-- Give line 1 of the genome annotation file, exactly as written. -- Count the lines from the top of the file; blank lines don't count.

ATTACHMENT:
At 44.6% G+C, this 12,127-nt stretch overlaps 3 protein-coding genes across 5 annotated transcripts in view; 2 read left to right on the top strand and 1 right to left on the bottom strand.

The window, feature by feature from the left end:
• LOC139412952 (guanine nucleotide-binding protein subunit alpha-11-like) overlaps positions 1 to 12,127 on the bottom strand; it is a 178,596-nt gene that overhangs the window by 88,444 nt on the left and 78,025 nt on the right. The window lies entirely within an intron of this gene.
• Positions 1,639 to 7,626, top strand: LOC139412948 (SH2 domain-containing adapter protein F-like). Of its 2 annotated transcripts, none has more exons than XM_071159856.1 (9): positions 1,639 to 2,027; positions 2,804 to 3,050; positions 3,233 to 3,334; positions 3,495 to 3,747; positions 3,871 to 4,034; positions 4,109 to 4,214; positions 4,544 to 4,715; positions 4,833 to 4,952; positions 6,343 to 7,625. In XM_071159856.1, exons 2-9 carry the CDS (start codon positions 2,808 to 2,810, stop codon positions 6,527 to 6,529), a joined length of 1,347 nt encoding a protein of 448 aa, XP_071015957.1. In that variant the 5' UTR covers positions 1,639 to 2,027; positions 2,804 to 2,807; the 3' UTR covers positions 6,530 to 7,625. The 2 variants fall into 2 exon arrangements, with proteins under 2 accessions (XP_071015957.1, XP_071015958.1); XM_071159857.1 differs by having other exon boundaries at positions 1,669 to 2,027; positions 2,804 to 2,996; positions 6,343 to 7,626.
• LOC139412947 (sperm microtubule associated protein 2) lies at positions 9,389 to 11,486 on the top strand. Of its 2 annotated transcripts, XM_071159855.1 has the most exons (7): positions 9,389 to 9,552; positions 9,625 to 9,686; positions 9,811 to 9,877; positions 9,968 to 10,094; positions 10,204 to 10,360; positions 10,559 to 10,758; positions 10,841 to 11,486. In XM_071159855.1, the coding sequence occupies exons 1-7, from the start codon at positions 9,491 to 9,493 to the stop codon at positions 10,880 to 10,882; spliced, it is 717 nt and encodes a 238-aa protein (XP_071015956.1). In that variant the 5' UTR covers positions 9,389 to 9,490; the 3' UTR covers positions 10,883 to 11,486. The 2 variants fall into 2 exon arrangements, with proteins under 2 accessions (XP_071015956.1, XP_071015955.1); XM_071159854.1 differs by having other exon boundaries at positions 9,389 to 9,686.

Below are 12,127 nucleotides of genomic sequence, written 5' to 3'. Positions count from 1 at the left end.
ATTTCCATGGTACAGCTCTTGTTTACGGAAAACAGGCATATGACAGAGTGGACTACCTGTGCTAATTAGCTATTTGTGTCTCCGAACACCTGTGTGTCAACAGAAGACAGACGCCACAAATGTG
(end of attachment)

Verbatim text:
At 44.6% G+C, this 12,127-nt stretch overlaps 3 protein-coding genes across 5 annotated transcripts in view; 2 read left to right on the top strand and 1 right to left on the bottom strand.